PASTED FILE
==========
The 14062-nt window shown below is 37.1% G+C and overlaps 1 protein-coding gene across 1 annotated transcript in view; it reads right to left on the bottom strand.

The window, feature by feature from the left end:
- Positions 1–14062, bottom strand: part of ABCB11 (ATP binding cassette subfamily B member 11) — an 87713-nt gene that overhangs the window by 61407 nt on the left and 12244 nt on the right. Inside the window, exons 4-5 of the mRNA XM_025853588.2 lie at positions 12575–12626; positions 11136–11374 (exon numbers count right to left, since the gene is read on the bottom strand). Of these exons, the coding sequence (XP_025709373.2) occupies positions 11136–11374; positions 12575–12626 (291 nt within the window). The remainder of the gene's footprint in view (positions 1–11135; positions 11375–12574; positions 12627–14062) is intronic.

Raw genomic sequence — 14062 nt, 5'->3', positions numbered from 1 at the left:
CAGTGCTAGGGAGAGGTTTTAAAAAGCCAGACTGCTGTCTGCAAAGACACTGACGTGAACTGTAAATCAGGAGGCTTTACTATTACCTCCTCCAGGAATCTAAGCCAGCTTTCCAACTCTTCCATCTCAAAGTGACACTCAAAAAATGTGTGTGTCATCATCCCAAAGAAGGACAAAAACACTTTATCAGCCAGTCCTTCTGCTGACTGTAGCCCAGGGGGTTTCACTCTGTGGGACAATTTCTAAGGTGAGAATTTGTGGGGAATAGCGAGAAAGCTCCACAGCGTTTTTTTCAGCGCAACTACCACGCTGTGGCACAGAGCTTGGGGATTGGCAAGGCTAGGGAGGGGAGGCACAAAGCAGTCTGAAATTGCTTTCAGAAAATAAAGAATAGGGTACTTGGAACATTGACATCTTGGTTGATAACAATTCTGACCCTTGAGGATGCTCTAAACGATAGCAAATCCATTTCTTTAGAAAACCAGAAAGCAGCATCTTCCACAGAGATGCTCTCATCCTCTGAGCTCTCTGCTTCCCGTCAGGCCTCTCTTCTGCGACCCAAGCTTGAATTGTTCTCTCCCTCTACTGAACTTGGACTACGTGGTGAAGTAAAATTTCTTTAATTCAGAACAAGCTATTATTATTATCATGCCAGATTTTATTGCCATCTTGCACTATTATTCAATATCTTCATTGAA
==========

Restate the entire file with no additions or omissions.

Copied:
The 14062-nt window shown below is 37.1% G+C and overlaps 1 protein-coding gene across 1 annotated transcript in view; it reads right to left on the bottom strand.

The window, feature by feature from the left end:
- Positions 1–14062, bottom strand: part of ABCB11 (ATP binding cassette subfamily B member 11) — an 87713-nt gene that overhangs the window by 61407 nt on the left and 12244 nt on the right. Inside the window, exons 4-5 of the mRNA XM_025853588.2 lie at positions 12575–12626; positions 11136–11374 (exon numbers count right to left, since the gene is read on the bottom strand). Of these exons, the coding sequence (XP_025709373.2) occupies positions 11136–11374; positions 12575–12626 (291 nt within the window). The remainder of the gene's footprint in view (positions 1–11135; positions 11375–12574; positions 12627–14062) is intronic.

Raw genomic sequence — 14062 nt, 5'->3', positions numbered from 1 at the left:
CAGTGCTAGGGAGAGGTTTTAAAAAGCCAGACTGCTGTCTGCAAAGACACTGACGTGAACTGTAAATCAGGAGGCTTTACTATTACCTCCTCCAGGAATCTAAGCCAGCTTTCCAACTCTTCCATCTCAAAGTGACACTCAAAAAATGTGTGTGTCATCATCCCAAAGAAGGACAAAAACACTTTATCAGCCAGTCCTTCTGCTGACTGTAGCCCAGGGGGTTTCACTCTGTGGGACAATTTCTAAGGTGAGAATTTGTGGGGAATAGCGAGAAAGCTCCACAGCGTTTTTTTCAGCGCAACTACCACGCTGTGGCACAGAGCTTGGGGATTGGCAAGGCTAGGGAGGGGAGGCACAAAGCAGTCTGAAATTGCTTTCAGAAAATAAAGAATAGGGTACTTGGAACATTGACATCTTGGTTGATAACAATTCTGACCCTTGAGGATGCTCTAAACGATAGCAAATCCATTTCTTTAGAAAACCAGAAAGCAGCATCTTCCACAGAGATGCTCTCATCCTCTGAGCTCTCTGCTTCCCGTCAGGCCTCTCTTCTGCGACCCAAGCTTGAATTGTTCTCTCCCTCTACTGAACTTGGACTACGTGGTGAAGTAAAATTTCTTTAATTCAGAACAAGCTATTATTATTATCATGCCAGATTTTATTGCCATCTTGCACTATTATTCAATATCTTCATTGAA